Following the devastation wrought in several Midwestern states by recent floods, the insurance departments of Illinois, Indiana, Iowa, and Wisconsin issued bulletins requesting, imposing, or reminding insurers of certain protections for insureds in their respective states. These bulletins are summarized in the article, and links to the complete bulletins are provided. Several important questions about the applicability of these bulletins remain.
Regulatory Action in Affected States
For Illinois policyholders affected by the disaster, the Illinois Division of Insurance has (among other actions) issued the following directives to all insurers licensed or authorized to transact business in Illinois:
For policyholders in the impacted areas, Indiana has (among other actions) issued the following directives:
View the complete Indiana bulletin here: http://www.state.in.us/idoi/files/Bulletin_163.pdf
Iowa has “requested” that all insurance companies authorized to transact business in Iowa, regardless of the line of insurance, implement the following with regard to their insureds who have been affected by the recent flooding:
While Wisconsin has yet to issue any type of moratorium on cancellation or non-renewal of insurance policies, it has issued a stern and detailed reminder of the statutory notice requirements for non-renewal or renewal with altered terms. This perhaps signals that the Commissioner of Insurance will closely scrutinize post-flood renewals and strictly enforce the statutory notice requirements.
View the complete Wisconsin bulletin here: http://oci.wi.gov/bulletin/0608renew.htm
Viewed collectively, the actions taken by the Illinois, Indiana, Iowa, and Wisconsin insurance authorities reveal a shared concern that insureds may be unable to make their required premium payments (whether due to logistical or financial reasons) and/or that insurers may take action to cancel or not renew coverage because of new concerns over the nature and location of the risk.
Nothing in the directives or bulletins draws a distinction between property/casualty and life/health insurers. Indeed, concern about the logistic or financial ability to make premium payments would be equally applicable in all contexts.
There is perhaps some ambiguity as to whether the bulletins and directives apply only to “licensed” insurers transacting business in these states. Illinois asserts that its directive applies to entities “licensed or authorized” to transact insurance business in the state. Such language may bring surplus lines and reinsurers into the mix. Indiana states that its directive applies to “all insurance companies,” drawing no distinction between licensed and unlicensed entities. Iowa states that its bulletin pertains to all insurance companies “authorized” to transact business in the state. This typically would be interpreted to mean all licensed companies, but we query whether this is the Iowa department’s intention.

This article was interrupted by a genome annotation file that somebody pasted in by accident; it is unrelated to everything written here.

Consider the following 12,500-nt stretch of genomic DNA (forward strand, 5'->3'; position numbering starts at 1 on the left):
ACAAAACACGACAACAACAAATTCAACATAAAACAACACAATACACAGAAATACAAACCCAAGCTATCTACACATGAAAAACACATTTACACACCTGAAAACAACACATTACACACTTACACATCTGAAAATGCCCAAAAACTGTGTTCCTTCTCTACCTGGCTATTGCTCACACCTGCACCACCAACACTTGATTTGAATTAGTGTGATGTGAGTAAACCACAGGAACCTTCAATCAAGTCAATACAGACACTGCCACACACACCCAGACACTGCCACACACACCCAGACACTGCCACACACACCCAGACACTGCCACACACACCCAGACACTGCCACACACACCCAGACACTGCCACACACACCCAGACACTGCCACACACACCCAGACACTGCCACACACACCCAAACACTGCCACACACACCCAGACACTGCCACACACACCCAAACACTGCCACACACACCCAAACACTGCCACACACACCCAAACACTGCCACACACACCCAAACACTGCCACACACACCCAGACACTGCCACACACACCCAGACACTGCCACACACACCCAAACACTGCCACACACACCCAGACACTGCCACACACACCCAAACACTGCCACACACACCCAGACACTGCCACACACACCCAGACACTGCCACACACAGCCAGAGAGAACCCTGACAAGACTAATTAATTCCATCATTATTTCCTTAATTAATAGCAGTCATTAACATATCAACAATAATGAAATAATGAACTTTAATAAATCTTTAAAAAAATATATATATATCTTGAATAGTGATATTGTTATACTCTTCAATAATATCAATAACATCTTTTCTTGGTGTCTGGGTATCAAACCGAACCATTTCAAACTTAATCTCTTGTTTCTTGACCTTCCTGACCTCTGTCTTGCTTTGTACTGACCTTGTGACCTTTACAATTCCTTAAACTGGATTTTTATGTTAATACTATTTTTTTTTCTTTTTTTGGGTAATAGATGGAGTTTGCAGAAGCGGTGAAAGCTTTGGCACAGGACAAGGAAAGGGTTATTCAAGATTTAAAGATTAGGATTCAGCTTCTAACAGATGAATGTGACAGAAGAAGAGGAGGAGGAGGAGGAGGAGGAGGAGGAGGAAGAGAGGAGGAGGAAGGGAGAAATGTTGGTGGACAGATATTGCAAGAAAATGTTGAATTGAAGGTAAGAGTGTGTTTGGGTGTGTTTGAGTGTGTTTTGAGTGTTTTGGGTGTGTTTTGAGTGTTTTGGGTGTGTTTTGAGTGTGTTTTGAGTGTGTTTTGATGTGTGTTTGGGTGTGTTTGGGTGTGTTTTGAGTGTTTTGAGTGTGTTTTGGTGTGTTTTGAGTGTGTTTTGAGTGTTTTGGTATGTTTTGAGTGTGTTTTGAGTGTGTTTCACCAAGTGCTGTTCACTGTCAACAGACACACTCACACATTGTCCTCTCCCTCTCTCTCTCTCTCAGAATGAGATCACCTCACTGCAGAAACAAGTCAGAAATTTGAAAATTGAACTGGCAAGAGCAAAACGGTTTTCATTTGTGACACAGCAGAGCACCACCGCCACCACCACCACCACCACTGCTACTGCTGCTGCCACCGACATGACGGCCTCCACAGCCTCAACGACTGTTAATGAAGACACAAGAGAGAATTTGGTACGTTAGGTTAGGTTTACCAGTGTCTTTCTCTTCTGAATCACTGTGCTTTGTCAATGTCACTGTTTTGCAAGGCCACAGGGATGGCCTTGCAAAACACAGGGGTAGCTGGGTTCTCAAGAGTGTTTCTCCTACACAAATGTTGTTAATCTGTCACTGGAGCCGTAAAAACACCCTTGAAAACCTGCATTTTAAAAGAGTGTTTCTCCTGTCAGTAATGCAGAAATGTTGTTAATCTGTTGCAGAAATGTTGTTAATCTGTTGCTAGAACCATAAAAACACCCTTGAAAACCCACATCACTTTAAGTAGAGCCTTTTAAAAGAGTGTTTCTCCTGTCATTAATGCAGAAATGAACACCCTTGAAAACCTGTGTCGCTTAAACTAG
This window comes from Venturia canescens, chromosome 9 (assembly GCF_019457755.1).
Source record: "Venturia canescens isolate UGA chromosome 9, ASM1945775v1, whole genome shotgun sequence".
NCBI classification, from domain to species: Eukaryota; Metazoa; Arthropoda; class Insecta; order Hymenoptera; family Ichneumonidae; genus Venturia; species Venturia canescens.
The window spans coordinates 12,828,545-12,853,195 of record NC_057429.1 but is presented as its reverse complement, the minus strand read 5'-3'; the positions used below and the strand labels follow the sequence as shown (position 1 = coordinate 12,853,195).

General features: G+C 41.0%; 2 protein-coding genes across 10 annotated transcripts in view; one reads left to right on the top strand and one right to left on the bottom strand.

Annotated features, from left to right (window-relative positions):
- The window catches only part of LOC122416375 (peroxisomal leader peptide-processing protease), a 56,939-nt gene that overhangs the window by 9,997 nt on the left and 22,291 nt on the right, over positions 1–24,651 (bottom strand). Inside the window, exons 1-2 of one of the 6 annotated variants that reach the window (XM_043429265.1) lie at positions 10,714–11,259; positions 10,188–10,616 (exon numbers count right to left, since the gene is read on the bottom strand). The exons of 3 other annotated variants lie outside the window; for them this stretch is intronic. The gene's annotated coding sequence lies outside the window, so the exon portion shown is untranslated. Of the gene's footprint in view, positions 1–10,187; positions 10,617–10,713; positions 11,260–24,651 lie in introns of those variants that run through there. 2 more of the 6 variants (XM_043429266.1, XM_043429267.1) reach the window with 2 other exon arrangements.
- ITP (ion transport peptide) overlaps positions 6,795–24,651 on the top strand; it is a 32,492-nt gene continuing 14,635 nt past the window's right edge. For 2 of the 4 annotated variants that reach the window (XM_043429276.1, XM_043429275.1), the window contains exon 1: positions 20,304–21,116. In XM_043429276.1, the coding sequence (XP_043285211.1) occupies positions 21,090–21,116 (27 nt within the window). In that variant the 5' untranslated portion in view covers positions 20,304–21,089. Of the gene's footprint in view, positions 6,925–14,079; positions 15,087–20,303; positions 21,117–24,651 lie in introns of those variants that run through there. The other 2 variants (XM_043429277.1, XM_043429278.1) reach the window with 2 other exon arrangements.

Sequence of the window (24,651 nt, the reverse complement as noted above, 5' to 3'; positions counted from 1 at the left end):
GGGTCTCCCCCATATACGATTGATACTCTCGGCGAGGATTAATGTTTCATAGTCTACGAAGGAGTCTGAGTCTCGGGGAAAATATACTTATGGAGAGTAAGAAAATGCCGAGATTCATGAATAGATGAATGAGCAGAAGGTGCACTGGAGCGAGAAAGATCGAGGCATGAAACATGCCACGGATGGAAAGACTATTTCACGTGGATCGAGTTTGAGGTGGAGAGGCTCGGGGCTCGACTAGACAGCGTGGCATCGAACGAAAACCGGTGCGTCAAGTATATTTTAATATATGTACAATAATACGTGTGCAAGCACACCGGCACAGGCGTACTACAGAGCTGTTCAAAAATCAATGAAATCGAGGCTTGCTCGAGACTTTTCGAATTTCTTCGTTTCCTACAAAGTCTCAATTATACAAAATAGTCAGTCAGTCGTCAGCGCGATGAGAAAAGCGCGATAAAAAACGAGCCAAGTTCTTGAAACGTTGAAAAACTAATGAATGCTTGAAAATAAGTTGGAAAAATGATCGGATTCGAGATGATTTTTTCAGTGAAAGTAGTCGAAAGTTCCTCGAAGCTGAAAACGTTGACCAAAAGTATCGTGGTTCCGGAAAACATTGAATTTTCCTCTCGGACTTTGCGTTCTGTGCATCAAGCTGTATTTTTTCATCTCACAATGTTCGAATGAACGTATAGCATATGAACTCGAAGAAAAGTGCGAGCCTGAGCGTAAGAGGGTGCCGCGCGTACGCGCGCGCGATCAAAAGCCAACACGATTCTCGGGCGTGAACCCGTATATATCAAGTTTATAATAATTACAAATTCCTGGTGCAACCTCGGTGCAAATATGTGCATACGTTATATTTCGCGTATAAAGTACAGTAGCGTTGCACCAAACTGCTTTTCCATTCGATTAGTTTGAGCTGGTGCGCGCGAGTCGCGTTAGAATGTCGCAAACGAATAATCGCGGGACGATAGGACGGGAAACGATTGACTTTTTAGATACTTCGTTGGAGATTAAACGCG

Finally, it appears from the language of these bulletins that they are intended to apply to both commercial and personal lines insurers. While this is clear in the bulletins issued by Indiana, Iowa, and Wisconsin, it is perhaps less clear in Illinois, where the bulletin’s protections are said to benefit insurance “consumers.” Some may read this as Illinois’ intent to target individual, personal lines consumers as opposed to commercial lines consumers. However, the principal concerns of these departments (i.e., the insured’s inability to pay premiums and/or policy cancellation due to the nature and location of the risk) are equally applicable in both the personal lines and commercial lines setting, and thus it seems Illinois intends for its bulletin to apply to both.
Legal News Alert is part of our ongoing commitment to providing up-to-the-minute information about pressing concerns or industry issues affecting our insurance clients and our colleagues.
Please contact your Foley attorney if you have any questions about these issues or want additional information regarding insurance matters:
Authors and editors:
Thomas R. Hrdlick
A. John Richter